NTSB Identification: LAX96FA119.
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Accident occurred Monday, February 19, 1996 in LEE VINING, CA
Probable Cause Approval Date: 03/31/1998
Aircraft: Beech C35, registration: N2PA
Injuries: 1 Fatal.
NTSB investigators either traveled in support of this investigation or conducted a significant amount of investigative work without any travel, and used data obtained from various sources to prepare this aircraft accident report.
There was no evidence of a preflight weather briefing. Weather forecasts noted cloud bases and tops of 6,000 (less than 1,000 agl) and 25,000 feet, respectively. AIRMETS predicted mountain obscuration, moderate mixed icing conditions, and moderate to severe turbulence from the 7,000-foot freezing level to 26,000 feet. Winds aloft were out of the west at 65 to 70 knots over the mountains. About 1 hour into the flight the pilot air-filed an IFR flight plan and requested 13,000 feet. He was subsequently given 16,000 feet. 10 minutes later the pilot made the first of many subsequent requests for a clearance to a lower altitude. The controller responded that 16,000 feet was the lowest MVA for the next 60 miles or more. 2 hours and 22 minutes from departure the pilot declared an emergency due to an engine failure. The controllers provided vectors to the closest airport, which was behind the aircraft at 9 miles. The aircraft collided with a mountain at the 10,900-foot level. The pilot had only recently moved to the west coast and had limited experience flying over the Sierra Nevada Mountains. No oxygen tubes were found plugged into the cabin side wall regulator panel, and the main supply tank in the aircraft empennage was in the off position. The fuel selector was found selected to the left main tank. Hydraulic fuel cell bladder rupture and deformation to the surrounding containment structures was noted to the right main and fuselage auxiliary tanks. No such evidence was found to the left main tank bladder or surrounding structures. No evidence of preimpact malfunction or failure was found during examination of the engine. Review of the flight timing elements reveals that the pilot operated at msl altitudes above 12,000 feet in excess of 1 hour 50 minutes, with about 1 hour of that time spent between 15,000 and 16,000 feet. Section 8-1-2 of the AIM states in part that due to hypoxia pilot performance and judgment can seriously deteriorate within 15 minutes at 15,000 feet.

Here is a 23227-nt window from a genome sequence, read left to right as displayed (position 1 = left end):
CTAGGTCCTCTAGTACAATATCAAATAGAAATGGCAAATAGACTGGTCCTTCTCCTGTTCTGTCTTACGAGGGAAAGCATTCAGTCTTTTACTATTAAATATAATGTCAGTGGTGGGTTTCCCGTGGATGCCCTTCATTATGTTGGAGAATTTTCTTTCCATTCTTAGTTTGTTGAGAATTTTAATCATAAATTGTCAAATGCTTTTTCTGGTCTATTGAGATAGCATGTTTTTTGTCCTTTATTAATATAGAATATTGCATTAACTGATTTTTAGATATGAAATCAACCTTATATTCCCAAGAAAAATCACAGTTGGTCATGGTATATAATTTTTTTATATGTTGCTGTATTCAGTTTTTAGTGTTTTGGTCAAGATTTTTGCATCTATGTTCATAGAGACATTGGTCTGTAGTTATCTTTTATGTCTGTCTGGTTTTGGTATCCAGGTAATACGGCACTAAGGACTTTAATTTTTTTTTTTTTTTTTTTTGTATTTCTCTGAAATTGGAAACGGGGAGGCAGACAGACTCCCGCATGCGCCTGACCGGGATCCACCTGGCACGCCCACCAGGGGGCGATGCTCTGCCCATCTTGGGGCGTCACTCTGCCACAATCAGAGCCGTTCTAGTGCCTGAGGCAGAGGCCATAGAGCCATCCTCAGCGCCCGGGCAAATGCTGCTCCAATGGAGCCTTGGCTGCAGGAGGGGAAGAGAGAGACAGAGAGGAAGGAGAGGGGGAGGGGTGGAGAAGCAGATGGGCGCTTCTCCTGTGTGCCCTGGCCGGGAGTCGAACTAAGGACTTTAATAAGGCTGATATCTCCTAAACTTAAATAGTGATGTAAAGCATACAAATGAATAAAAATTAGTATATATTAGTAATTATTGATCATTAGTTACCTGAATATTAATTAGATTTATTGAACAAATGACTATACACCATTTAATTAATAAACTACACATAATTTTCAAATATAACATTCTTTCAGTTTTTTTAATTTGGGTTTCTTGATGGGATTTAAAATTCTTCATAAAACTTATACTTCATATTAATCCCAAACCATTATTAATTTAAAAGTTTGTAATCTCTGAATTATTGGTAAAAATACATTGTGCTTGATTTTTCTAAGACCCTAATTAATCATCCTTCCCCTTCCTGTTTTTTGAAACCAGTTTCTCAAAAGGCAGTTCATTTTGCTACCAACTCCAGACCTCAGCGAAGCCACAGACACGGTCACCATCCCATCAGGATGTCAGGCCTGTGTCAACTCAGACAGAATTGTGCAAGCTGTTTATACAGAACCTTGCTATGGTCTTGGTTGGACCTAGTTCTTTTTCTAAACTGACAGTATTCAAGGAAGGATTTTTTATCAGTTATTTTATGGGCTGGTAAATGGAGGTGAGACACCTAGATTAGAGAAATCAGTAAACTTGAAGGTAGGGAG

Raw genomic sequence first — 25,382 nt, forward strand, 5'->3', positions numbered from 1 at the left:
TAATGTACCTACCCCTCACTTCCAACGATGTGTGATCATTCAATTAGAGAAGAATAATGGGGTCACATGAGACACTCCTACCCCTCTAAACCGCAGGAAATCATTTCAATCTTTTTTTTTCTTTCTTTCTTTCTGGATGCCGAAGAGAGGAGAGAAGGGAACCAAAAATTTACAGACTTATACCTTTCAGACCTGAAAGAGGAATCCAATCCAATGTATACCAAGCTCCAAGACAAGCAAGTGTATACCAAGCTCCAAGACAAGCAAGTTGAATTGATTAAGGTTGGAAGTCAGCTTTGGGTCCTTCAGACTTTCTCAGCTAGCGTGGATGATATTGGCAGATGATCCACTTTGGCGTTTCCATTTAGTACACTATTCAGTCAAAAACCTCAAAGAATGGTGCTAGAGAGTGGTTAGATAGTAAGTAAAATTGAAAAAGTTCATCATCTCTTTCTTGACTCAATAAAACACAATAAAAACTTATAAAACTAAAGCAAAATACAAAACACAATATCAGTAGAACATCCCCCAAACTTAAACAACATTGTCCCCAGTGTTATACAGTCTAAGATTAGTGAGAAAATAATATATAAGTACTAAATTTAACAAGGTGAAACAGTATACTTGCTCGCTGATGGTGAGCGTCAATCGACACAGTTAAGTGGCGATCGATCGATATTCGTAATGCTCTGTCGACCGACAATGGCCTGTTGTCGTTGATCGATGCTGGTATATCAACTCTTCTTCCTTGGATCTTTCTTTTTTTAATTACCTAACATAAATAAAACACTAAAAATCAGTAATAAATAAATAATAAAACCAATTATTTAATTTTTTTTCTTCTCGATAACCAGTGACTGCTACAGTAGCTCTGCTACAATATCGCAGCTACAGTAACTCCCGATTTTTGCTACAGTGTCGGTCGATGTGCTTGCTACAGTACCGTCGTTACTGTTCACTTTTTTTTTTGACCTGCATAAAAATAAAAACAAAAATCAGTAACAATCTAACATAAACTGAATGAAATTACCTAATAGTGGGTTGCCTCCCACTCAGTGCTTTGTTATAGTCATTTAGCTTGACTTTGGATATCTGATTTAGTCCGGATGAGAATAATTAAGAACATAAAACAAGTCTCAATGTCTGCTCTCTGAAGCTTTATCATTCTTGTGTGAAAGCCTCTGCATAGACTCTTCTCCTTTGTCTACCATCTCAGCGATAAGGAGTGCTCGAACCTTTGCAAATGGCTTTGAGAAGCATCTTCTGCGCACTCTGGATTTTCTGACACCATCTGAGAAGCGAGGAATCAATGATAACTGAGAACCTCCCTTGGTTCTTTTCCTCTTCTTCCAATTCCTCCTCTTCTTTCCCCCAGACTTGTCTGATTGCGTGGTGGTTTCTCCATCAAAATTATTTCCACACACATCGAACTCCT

The National Transportation Safety Board determines the probable cause(s) of this accident to be: Fuel starvation due to the pilot's failure to adequate monitor the aircraft's fuel system and select a tank containing fuel in a timely manner. The pilot's failure to monitor the fuel system was due to the effects of hypoxia. Factors in the accident were the pilot's failure to obtain a preflight weather briefing, his inadequate preflight planning/in-flight decisions, and his lack of familiarity with the mountains. Full narrative available
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